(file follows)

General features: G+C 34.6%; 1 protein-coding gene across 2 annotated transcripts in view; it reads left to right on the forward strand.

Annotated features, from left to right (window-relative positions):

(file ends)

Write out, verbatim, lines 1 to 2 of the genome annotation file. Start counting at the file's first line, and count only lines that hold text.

General features: G+C 34.6%; 1 protein-coding gene across 2 annotated transcripts in view; it reads left to right on the forward strand.

Annotated features, from left to right (window-relative positions):